Thursday, September 4, 2003 Updated: September 5, 6:05 PM ET
Lawyer says Clarett weighing several options
ESPN.com news services
COLUMBUS, Ohio -- With his options apparently decreasing and the relationship with Ohio State growing worse, Maurice Clarett and his mother are considering suing the NFL for a chance to enter the league a year
early, the family's attorney said Thursday.
Jim Brown, who has been consulting with the Clarett family throughout the entire suspension process, told ESPN The Magazine's Gene Wojciechowski that the likelihood of Clarett going back to Ohio State is not good nor is the possibility of transferring to another school.
Now, with the possibility of Clarett sitting out at least a year coupled with the family's increased dissatisfaction with Ohio State officials, including athletic director Andy Geiger, and the on-going investigation process, that leaves only one option: challenging the NFL's early entry rule.
"I think Mr. Geiger wants to start a revolution. He's acting like a slave-master," Brown said Thursday night. "If Andy Geiger wants to act like God, then this ball game is over."
The relationship between Ohio State officials and Michelle Clarett and her son has grown increasingly contentious.
Clarett's mother is "distraught" at the way her son is being
treated by Ohio State, said Alan C. Milstein, the Clarett's lawyer from Pennsauken,
N.J. Milstein called Clarett "a good
kid who has tried to cooperate" with investigators and university
officials but is being held accountable for discrepancies in his
statements after almost 11 hours of interviews over at least four
The situation has forced the Clarett's to now consider every option.
"You have to anticipate things," said Brown, who initially counseled Clarett to accept whatever punishment might be levied and return to Ohio State. "The indications are this kid will not be able to play at all. It doesn't look like anyone wants him to play.
"What I recommend is for him to do all the research on everything," said Brown, who has already contacted NFL team officials.
The NFL does not permit players to be eligible for its draft
until they have been out of high school at least three years.
Clarett is a sophomore and, under the rule, could not be selected
until the 2005 draft at the earliest.
Milstein said he did not believe that a court test of the NFL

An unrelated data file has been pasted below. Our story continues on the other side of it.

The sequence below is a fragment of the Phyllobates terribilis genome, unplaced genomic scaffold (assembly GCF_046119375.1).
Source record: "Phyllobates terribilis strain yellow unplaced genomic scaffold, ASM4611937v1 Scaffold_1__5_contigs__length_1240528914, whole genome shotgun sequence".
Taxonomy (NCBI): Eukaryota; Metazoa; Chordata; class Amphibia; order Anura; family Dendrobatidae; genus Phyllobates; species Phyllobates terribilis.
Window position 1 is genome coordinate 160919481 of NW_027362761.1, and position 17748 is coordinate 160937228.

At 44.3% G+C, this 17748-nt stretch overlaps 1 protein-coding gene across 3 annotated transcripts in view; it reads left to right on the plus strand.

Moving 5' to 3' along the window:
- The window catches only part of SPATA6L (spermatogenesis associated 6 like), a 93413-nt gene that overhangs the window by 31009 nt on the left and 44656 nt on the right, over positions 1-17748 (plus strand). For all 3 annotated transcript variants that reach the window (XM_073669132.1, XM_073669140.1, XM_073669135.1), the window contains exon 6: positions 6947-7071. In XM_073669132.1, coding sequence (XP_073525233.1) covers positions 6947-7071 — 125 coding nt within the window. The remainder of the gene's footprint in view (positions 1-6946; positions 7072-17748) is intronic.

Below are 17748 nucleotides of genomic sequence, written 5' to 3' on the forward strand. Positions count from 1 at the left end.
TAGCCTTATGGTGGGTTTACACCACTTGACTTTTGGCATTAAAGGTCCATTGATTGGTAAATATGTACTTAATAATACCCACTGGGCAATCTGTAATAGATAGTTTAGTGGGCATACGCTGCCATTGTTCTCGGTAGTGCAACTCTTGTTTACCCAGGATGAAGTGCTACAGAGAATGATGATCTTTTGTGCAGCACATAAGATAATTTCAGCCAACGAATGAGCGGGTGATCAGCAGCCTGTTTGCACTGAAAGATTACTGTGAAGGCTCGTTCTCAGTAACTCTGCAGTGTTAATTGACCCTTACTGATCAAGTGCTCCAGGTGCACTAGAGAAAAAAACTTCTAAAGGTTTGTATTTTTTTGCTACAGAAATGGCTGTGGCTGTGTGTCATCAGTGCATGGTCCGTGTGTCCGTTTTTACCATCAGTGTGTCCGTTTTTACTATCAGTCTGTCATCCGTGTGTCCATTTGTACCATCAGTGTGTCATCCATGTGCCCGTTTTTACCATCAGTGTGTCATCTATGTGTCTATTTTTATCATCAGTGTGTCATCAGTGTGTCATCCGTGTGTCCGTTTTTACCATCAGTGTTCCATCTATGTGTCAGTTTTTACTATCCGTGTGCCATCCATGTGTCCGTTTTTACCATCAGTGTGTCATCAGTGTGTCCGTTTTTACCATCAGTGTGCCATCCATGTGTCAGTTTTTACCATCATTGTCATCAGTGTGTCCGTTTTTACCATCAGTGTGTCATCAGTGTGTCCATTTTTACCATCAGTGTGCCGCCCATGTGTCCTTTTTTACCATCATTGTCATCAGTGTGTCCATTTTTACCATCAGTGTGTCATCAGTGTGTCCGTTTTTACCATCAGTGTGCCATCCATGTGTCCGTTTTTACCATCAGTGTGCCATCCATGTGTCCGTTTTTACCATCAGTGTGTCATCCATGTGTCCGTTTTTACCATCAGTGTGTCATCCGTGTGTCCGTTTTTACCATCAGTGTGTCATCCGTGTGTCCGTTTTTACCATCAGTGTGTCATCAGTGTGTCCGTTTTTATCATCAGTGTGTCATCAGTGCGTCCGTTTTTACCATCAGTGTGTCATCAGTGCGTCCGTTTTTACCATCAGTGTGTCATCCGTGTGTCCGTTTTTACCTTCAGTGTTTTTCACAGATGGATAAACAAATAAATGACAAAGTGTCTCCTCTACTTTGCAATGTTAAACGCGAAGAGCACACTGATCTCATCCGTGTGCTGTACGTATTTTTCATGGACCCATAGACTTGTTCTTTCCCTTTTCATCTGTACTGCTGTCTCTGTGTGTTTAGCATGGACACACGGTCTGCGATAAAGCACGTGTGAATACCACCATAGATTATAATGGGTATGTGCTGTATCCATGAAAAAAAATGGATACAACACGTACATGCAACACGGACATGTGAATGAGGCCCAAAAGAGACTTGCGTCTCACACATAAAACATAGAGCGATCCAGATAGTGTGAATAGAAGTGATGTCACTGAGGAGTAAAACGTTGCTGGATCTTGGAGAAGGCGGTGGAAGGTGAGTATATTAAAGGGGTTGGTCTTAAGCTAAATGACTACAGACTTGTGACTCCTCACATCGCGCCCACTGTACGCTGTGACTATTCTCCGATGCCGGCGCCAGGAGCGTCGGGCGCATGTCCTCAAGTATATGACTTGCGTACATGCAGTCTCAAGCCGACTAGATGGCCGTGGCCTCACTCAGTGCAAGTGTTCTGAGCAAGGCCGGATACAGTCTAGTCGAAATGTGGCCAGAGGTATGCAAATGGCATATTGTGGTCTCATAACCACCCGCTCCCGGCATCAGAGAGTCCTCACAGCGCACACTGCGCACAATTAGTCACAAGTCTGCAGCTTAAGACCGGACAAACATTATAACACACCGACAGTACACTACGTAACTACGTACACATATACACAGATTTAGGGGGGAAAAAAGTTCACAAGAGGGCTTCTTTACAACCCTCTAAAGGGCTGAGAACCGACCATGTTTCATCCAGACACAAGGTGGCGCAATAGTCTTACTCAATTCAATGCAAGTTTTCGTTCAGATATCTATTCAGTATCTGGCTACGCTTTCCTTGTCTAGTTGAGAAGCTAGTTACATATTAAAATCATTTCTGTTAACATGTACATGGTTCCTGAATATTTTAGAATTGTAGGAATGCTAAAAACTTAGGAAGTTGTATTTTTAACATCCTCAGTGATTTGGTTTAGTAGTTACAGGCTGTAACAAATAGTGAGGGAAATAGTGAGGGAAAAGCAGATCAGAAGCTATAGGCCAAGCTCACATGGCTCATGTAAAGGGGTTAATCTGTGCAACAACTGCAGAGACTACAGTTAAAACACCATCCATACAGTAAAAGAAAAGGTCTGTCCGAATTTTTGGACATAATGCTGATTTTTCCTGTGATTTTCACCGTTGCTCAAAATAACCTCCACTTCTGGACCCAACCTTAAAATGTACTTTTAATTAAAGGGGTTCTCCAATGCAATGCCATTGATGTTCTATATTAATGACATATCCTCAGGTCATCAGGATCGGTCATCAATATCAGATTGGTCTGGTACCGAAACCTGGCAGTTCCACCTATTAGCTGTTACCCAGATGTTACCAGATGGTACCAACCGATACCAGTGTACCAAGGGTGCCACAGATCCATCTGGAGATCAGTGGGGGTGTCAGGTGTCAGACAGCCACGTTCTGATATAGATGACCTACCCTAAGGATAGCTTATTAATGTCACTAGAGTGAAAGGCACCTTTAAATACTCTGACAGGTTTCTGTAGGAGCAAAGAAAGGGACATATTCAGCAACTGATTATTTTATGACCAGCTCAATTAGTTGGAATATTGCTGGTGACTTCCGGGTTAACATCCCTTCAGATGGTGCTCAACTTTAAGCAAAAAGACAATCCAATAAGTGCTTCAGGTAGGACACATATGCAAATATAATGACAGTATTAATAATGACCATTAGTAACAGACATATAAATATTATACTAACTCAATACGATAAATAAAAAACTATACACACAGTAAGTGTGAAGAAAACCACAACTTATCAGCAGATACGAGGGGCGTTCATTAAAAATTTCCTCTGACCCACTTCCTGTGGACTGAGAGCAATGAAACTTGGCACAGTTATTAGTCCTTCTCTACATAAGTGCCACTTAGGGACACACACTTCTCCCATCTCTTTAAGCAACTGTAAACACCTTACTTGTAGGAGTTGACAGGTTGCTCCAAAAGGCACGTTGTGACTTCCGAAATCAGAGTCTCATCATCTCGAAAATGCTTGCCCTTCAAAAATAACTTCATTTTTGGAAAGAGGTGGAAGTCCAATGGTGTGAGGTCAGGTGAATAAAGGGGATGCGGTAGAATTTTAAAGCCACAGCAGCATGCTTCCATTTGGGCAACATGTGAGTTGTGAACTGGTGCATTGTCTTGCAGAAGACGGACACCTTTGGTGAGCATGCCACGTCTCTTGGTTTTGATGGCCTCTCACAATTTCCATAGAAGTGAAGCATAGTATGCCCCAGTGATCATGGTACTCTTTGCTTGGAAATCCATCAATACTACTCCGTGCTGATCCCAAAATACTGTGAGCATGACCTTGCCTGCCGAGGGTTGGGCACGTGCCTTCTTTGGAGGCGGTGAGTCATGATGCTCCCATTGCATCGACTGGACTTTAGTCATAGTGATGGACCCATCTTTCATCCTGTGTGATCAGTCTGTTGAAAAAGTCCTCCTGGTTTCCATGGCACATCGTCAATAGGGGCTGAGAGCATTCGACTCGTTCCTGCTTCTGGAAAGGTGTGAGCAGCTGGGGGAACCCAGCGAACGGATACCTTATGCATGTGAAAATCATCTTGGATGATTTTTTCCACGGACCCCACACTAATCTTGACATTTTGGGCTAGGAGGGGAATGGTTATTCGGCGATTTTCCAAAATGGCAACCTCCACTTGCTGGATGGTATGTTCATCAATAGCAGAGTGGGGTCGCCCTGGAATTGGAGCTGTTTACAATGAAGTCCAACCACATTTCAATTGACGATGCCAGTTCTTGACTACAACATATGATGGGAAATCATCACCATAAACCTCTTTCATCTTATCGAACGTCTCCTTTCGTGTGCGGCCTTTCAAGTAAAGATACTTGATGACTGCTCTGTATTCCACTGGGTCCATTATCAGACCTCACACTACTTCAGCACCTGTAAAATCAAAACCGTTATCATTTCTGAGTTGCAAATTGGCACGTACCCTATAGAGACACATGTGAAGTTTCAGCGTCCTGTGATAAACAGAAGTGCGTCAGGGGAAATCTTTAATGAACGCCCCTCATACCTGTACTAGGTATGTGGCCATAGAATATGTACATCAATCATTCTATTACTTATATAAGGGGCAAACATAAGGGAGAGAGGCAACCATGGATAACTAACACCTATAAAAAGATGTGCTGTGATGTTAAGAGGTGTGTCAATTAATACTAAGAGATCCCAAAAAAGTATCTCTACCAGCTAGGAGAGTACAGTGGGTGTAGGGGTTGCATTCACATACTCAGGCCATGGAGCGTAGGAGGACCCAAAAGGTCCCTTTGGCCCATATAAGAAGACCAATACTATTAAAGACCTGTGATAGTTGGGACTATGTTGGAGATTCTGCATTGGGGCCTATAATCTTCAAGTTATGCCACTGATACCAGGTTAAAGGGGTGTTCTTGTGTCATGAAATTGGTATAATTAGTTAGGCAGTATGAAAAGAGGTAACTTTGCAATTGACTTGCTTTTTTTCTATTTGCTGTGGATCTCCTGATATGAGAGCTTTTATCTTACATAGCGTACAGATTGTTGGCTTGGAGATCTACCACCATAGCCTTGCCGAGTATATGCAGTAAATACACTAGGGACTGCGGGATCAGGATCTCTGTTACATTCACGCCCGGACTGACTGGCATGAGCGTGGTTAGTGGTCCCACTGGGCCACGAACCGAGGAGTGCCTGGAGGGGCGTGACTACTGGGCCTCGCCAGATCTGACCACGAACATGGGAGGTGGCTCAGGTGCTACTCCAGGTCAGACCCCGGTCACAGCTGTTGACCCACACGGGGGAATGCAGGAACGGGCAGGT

rule would take years and years. NFL commissioner Paul Tagliabue
has said the league will fight any underclassman who tries to
overturn the rule.
"When a player decides to do that, I think it's going to be a
legal issue and decided rather quickly by the court," Milstein
said. "There's no facts in dispute. It's just, is the rule lawful
Clarett, one of Ohio State's top players during its run to the
national title last season, is suspended from the team while the
NCAA and the university investigate his behavior off the field.
Ohio State athletic director Andy Geiger said Clarett was
suspended because of allegations of accepting improper benefits and
for misleading investigators.
Ohio State has been working for the past two weeks on a response
to "several pages" of allegations sent by the NCAA to the
university. Geiger said then that he thought the university would
have a response finished last week.
"The family has said, 'Tell us what it is that you're going to
do so that we can make the choices that we need to make,"'
Milstein said. "It's unfair to string this kid out like this."
Ohio State spokesman Steve Snapp said the university's response
to the NCAA is not complete and "there is no definite timetable
for when it will be completed."
Geiger did not return a request left with Snapp seeking comment.
Clarett was suspended Aug. 22 but was permitted to return to
practice. On Tuesday, coach Jim Tressel said Clarett would no
longer be allowed to work out with the team.
"This business about you can train but then you can't train --
it's ludicrous," Milstein said.
Tressel said Tuesday that the suspension appears to be
"significant. It's going to be long." Geiger added, "I'm not
optimistic about any number of games at this point."
Milstein said the public perception of Clarett is skewed by the
intense media coverage of his situation.
"He's a little kid in a big kid's body. He has been attacked
and his integrity has been questioned and he's been put through
this whirlwind of accusations and he's been questioned hours and
hours and hours," Milstein said.
"It's just absolutely unfair to treat any kid this way. It's
just awful, to put any kid up under this kind of a microscope as if
he is a professional athlete who is mature."
Milstein said Clarett's mother is upset with how her son has
been handled by Ohio State. She has declined numerous requests for
Geiger has not done all he can to help Clarett, Milstein said.
"I cannot understand what is motivating Ohio State," he said.
"It defies explanation."
Information from the Associated Press was used in this story.